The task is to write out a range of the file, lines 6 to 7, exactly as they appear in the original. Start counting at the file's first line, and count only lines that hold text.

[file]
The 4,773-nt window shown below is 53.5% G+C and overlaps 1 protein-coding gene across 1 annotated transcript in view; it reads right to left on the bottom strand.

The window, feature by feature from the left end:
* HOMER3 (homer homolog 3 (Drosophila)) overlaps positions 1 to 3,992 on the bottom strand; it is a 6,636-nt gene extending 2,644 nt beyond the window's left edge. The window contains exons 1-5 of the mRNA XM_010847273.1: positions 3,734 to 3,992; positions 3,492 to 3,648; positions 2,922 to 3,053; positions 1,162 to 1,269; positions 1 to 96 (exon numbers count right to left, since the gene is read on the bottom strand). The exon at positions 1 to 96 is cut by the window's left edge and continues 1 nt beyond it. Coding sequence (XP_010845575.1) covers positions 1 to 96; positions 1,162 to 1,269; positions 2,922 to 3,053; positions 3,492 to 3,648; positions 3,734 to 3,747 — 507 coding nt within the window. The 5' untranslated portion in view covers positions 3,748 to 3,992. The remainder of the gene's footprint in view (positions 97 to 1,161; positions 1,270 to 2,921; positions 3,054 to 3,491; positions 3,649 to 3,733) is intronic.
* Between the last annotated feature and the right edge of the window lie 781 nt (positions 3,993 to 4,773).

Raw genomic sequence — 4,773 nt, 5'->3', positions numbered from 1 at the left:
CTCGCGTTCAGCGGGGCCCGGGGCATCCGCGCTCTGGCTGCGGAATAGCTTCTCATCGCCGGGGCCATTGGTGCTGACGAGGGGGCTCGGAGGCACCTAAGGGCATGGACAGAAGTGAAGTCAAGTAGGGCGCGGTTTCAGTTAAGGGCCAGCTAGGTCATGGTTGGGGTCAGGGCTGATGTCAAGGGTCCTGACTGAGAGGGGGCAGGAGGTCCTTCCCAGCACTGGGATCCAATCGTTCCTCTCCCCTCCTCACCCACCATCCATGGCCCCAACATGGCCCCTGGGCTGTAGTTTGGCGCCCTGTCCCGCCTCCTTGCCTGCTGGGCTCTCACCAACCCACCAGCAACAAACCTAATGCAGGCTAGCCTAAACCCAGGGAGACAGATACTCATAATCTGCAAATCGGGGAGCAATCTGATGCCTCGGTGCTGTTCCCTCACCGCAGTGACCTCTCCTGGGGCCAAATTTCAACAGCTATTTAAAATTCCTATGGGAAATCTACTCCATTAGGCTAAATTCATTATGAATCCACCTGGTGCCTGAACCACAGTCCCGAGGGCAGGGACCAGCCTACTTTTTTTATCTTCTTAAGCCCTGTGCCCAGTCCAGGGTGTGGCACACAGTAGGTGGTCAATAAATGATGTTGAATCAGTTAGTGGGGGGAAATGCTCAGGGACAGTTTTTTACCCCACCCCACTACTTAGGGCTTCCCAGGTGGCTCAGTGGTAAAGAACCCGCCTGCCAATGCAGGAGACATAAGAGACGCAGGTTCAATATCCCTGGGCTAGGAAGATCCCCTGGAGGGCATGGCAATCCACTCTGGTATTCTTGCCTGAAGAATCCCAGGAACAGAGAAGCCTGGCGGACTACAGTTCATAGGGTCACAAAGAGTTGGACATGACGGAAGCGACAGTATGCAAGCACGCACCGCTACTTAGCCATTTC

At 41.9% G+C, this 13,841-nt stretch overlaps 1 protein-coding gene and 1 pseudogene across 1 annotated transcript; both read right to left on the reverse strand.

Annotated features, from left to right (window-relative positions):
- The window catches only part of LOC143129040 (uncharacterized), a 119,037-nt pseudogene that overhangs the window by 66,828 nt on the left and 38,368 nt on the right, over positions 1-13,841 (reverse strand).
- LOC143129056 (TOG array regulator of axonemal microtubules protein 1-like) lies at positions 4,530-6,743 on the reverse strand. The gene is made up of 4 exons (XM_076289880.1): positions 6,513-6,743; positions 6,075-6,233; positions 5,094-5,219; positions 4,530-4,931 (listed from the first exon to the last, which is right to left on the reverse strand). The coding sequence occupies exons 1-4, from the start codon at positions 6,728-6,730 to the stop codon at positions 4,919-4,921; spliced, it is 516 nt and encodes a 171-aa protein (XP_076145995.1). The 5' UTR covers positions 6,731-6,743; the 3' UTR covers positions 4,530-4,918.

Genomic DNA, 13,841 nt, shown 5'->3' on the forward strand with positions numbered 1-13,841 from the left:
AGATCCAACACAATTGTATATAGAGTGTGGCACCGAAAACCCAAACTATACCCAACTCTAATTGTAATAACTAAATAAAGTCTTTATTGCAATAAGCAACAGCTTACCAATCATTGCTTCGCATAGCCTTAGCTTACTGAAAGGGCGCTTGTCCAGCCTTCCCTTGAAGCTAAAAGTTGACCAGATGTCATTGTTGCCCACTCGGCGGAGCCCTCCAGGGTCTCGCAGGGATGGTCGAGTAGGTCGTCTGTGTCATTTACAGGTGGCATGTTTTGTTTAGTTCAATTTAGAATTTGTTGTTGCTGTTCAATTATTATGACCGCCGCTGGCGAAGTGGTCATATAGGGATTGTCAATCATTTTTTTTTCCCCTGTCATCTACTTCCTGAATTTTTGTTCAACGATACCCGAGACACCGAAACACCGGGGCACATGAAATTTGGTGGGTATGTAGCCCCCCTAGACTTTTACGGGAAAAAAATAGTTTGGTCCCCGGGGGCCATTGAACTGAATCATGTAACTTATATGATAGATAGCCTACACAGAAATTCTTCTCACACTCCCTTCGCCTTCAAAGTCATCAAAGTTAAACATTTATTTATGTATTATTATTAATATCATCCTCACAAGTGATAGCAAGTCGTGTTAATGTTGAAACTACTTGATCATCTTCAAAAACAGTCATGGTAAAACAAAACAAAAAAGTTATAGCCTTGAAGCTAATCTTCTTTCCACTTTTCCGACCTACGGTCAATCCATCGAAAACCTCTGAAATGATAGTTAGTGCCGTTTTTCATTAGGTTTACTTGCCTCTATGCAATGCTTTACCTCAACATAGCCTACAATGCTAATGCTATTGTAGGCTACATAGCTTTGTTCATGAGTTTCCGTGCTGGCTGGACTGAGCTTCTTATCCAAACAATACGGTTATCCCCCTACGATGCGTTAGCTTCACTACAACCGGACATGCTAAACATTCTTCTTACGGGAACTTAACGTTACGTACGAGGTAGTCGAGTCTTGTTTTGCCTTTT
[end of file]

CTCGCGTTCAGCGGGGCCCGGGGCATCCGCGCTCTGGCTGCGGAATAGCTTCTCATCGCCGGGGCCATTGGTGCTGACGAGGGGGCTCGGAGGCACCTAAGGGCATGGACAGAAGTGAAGTCAAGTAGGGCGCGGTTTCAGTTAAGGGCCAGCTAGGTCATGGTTGGGGTCAGGGCTGATGTCAAGGGTCCTGACTGAGAGGGGGCAGGAGGTCCTTCCCAGCACTGGGATCCAATCGTTCCTCTCCCCTCCTCACCCACCATCCATGGCCCCAACATGGCCCCTGGGCTGTAGTTTGGCGCCCTGTCCCGCCTCCTTGCCTGCTGGGCTCTCACCAACCCACCAGCAACAAACCTAATGCAGGCTAGCCTAAACCCAGGGAGACAGATACTCATAATCTGCAAATCGGGGAGCAATCTGATGCCTCGGTGCTGTTCCCTCACCGCAGTGACCTCTCCTGGGGCCAAATTTCAACAGCTATTTAAAATTCCTATGGGAAATCTACTCCATTAGGCTAAATTCATTATGAATCCACCTGGTGCCTGAACCACAGTCCCGAGGGCAGGGACCAGCCTACTTTTTTTATCTTCTTAAGCCCTGTGCCCAGTCCAGGGTGTGGCACACAGTAGGTGGTCAATAAATGATGTTGAATCAGTTAGTGGGGGGAAATGCTCAGGGACAGTTTTTTACCCCACCCCACTACTTAGGGCTTCCCAGGTGGCTCAGTGGTAAAGAACCCGCCTGCCAATGCAGGAGACATAAGAGACGCAGGTTCAATATCCCTGGGCTAGGAAGATCCCCTGGAGGGCATGGCAATCCACTCTGGTATTCTTGCCTGAAGAATCCCAGGAACAGAGAAGCCTGGCGGACTACAGTTCATAGGGTCACAAAGAGTTGGACATGACGGAAGCGACAGTATGCAAGCACGCACCGCTACTTAGCCATTTC

At 41.9% G+C, this 13,841-nt stretch overlaps 1 protein-coding gene and 1 pseudogene across 1 annotated transcript; both read right to left on the reverse strand.